Iconográfica is a column that celebrates divas that not only bring it artistically on a regular basis but exude grrrl power in the process. It’s a pop culture exploration of Latin icons with original illustrations and animated gifs by Cristóbal Saez.
It’s safe to say that if there’s someone whose taste I would blindly follow, it would be Pedro Almodóvar‘s. His soundtracks ooze passion, always keeping an ear to the Latin ground. Almodóvar has a way of turning Latin pop divas into his muses, so it only makes sense that Concha Buika joined the ranks of Chavela Vargas and La Lupe when she appeared in his 2011 Antonio Banderas thriller La piel que habito. Sure, Buika was well known before she connected with the Spanish director, but she’s invaded the Spanish music scene even more thanks to her captivating and courageous voice.
Almodóvar isn’t the only connection Buika has to Chavela Vargas. Buika’s collab album with Cuban pianist Chucho Valdés, El Ultimo Trago, was a tribute to the legendary songstress. Buika reworked classics like “Se me hizo fácil” with a Flamenco pop sound, but also tinged it with Afrocuban flavor. Oh, and Chavela Vargas called Buika her “hija negra.” You know, casually.
Her signature sound is largely due to her wide cultural background. Buika was born to an African family in Equatorial Guinea but was raised in a gypsy community in Mallorca. Like a true third culture kid, she remembers not fitting into either one of those countries. “I discovered that the world is my house. [..] What I try to do when I sing is to follow my free note,” she’s philosophized.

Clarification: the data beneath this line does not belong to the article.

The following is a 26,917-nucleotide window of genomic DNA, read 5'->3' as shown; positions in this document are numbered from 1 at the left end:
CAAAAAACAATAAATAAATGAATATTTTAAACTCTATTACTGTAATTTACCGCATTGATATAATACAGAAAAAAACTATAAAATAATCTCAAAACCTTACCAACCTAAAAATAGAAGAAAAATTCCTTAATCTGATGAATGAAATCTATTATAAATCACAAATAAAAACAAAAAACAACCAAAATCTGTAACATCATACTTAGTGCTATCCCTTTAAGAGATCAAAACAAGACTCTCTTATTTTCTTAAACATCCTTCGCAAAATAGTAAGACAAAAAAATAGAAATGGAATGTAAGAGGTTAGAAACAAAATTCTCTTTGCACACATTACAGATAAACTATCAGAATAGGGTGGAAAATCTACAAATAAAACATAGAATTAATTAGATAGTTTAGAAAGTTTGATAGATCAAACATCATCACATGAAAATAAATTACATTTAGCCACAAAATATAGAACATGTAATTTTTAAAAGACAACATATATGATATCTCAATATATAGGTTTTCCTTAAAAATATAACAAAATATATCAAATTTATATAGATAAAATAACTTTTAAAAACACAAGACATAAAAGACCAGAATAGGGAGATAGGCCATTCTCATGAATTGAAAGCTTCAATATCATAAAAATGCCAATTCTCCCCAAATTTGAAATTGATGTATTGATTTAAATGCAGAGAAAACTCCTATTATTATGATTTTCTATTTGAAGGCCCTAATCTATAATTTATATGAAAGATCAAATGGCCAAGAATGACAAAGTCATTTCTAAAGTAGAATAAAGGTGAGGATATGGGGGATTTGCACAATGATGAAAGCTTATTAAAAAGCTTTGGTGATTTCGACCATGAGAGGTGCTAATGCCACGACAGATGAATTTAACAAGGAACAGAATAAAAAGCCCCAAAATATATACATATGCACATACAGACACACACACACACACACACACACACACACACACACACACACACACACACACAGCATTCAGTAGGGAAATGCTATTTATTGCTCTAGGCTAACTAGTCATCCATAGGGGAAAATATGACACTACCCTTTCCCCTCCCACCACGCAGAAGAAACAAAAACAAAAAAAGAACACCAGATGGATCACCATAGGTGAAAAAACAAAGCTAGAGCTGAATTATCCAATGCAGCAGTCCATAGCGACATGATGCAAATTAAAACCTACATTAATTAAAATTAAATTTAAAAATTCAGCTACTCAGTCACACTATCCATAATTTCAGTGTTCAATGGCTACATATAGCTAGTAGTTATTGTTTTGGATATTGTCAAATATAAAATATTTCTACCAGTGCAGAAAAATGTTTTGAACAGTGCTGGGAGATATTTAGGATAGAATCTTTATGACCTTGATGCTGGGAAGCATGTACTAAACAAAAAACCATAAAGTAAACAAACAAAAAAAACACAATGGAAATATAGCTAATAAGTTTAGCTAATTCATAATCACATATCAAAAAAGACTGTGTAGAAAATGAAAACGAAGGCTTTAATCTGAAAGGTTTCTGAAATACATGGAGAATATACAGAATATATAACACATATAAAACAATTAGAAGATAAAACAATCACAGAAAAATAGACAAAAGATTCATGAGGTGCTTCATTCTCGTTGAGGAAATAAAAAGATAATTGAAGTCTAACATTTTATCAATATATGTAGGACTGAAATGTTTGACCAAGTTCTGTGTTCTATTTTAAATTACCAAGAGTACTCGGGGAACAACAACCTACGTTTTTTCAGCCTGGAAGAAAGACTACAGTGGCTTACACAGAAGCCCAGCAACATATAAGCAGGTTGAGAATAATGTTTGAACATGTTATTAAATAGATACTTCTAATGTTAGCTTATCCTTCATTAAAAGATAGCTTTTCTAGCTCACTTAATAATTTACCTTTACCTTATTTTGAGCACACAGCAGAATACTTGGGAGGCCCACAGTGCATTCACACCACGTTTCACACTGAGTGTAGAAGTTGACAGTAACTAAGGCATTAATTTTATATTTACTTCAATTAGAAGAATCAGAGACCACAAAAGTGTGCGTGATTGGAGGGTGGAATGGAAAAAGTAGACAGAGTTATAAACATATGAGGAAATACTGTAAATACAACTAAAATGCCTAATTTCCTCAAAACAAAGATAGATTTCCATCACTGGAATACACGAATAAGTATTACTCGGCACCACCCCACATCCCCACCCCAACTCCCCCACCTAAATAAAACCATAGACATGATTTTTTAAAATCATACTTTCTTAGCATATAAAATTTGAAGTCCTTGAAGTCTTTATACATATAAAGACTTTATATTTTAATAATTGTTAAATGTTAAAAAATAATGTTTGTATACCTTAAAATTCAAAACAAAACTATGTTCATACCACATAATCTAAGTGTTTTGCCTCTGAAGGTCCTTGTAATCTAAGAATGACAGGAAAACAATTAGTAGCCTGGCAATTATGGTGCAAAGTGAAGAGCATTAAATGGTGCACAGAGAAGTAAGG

Yes, that is how she talks all the time. It’s almost as if her wise artistry has followed her into her personal life. If you have seen Buika interviewed, you can tell that she lives and breathes her coplas. In this interview, she elaborates on how she utilizes music to cleanse herself of guilt, even claiming that guilt doesn’t exist. I wouldn’t mind having her as my shrink (just as long as I get private concerts as well). Her creativity even propelled her to publish her own volume of poetry, A los que amaron a mujeres difíciles y acabaron por soltarse, which includes recipe songs that she sings while she cooks (we should’ve included her in our Top 10 Culinary Tracks!).
Buika’s newest record, La Noche Más Larga, comes out today, and it follows the Spanish fusion sound that El Ultimo Trago set. The record features covers of classics like Jacques Brel‘s “Ne Me Quitte Pas” and Billy Holiday‘s “Don’t Explain,” as well as five original songs. As usual, the record is well rounded and beautifully crafted, and standout tracks like “Sueño con Ella” only further catapult Buika into superstar status.